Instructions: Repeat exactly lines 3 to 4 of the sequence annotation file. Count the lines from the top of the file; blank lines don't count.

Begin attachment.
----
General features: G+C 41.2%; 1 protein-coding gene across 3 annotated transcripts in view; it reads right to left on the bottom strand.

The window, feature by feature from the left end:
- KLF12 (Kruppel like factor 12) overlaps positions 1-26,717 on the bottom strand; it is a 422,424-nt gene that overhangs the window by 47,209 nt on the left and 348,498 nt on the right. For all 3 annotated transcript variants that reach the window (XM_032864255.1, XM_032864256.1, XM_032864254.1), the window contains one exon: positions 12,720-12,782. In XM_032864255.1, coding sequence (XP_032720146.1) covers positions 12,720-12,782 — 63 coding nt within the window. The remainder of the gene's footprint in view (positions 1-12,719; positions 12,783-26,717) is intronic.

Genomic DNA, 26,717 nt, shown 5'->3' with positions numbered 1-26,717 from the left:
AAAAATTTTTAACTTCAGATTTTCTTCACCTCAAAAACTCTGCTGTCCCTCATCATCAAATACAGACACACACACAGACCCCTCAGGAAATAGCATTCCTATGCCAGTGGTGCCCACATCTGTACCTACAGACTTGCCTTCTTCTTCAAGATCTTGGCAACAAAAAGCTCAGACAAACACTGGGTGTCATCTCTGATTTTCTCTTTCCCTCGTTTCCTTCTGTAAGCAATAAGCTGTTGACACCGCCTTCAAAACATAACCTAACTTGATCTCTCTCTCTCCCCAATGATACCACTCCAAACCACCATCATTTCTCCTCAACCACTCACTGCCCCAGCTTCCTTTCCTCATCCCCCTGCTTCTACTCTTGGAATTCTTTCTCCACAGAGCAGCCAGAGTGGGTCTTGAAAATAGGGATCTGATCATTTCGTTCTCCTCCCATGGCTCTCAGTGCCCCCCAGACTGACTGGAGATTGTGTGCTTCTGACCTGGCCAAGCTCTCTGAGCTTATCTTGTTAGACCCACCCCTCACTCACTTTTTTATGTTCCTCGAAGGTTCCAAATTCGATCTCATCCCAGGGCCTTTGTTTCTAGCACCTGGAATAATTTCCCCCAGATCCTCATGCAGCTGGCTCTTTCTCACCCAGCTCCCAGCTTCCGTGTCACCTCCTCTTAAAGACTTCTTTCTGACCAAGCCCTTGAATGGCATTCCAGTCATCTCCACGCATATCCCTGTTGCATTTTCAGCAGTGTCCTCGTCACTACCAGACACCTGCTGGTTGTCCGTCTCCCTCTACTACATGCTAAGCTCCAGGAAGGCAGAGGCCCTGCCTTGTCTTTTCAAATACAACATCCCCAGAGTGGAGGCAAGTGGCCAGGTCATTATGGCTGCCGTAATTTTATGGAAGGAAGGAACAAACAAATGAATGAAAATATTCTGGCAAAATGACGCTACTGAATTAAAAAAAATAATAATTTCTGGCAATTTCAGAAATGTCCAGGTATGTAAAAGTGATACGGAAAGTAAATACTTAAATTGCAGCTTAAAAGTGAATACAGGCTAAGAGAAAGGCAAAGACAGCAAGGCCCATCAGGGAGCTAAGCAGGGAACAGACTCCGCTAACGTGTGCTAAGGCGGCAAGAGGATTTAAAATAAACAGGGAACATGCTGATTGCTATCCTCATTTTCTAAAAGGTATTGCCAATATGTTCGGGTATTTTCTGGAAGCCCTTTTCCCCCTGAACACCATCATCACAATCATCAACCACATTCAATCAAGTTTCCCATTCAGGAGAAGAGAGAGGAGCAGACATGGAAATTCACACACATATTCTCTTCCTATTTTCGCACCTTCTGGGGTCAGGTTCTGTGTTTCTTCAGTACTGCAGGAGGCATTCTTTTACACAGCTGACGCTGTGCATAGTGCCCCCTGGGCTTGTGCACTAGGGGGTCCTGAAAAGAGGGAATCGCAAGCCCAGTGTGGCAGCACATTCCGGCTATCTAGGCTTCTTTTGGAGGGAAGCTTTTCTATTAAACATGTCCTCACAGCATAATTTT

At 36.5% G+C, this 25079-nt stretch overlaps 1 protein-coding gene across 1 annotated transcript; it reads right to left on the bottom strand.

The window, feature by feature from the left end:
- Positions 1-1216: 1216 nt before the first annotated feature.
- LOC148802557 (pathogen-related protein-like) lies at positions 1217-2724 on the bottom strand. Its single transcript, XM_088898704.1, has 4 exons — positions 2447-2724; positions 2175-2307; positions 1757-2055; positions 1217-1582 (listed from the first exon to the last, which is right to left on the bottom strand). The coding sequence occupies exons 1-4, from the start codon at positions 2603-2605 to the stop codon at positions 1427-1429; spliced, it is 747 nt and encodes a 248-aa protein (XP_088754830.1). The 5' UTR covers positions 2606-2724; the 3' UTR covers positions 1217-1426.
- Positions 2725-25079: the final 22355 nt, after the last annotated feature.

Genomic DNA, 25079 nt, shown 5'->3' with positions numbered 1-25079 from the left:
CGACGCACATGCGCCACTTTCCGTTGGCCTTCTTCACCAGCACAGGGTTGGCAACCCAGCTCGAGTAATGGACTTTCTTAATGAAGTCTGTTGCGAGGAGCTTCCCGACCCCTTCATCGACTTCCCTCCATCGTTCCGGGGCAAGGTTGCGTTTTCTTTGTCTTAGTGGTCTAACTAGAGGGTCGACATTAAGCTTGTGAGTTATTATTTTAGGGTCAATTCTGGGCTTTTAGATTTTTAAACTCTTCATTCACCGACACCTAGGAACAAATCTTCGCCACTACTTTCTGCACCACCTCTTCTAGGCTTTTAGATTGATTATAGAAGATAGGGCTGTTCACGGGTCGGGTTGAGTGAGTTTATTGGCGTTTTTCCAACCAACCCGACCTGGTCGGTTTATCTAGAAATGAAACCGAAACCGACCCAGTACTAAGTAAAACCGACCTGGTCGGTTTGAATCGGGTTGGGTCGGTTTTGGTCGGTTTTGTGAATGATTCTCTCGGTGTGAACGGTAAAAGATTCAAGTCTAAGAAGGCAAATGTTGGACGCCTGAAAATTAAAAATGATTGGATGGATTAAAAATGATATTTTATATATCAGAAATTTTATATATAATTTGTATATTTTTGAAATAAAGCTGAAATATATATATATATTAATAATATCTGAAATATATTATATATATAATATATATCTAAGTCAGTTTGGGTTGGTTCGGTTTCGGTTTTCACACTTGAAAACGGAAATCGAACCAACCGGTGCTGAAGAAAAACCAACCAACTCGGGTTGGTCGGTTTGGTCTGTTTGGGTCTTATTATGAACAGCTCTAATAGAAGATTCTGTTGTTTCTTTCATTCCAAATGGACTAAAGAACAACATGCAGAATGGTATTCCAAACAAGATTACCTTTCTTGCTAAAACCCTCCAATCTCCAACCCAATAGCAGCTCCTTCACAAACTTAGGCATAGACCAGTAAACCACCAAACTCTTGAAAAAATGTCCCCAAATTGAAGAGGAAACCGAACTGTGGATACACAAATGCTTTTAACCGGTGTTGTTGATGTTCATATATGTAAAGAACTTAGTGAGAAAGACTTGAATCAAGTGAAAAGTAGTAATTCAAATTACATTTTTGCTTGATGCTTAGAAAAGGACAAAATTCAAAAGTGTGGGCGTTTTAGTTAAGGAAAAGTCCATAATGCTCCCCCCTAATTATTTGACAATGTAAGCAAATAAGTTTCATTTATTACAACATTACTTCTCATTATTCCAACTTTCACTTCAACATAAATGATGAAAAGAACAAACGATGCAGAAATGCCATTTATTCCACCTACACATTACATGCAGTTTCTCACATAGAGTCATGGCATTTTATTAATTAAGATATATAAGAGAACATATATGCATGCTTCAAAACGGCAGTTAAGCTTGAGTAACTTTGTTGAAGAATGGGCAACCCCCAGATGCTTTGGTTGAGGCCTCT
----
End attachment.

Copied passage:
- KLF12 (Kruppel like factor 12) overlaps positions 1-26,717 on the bottom strand; it is a 422,424-nt gene that overhangs the window by 47,209 nt on the left and 348,498 nt on the right. For all 3 annotated transcript variants that reach the window (XM_032864255.1, XM_032864256.1, XM_032864254.1), the window contains one exon: positions 12,720-12,782. In XM_032864255.1, coding sequence (XP_032720146.1) covers positions 12,720-12,782 — 63 coding nt within the window. The remainder of the gene's footprint in view (positions 1-12,719; positions 12,783-26,717) is intronic.

Genomic DNA, 26,717 nt, shown 5'->3' with positions numbered 1-26,717 from the left: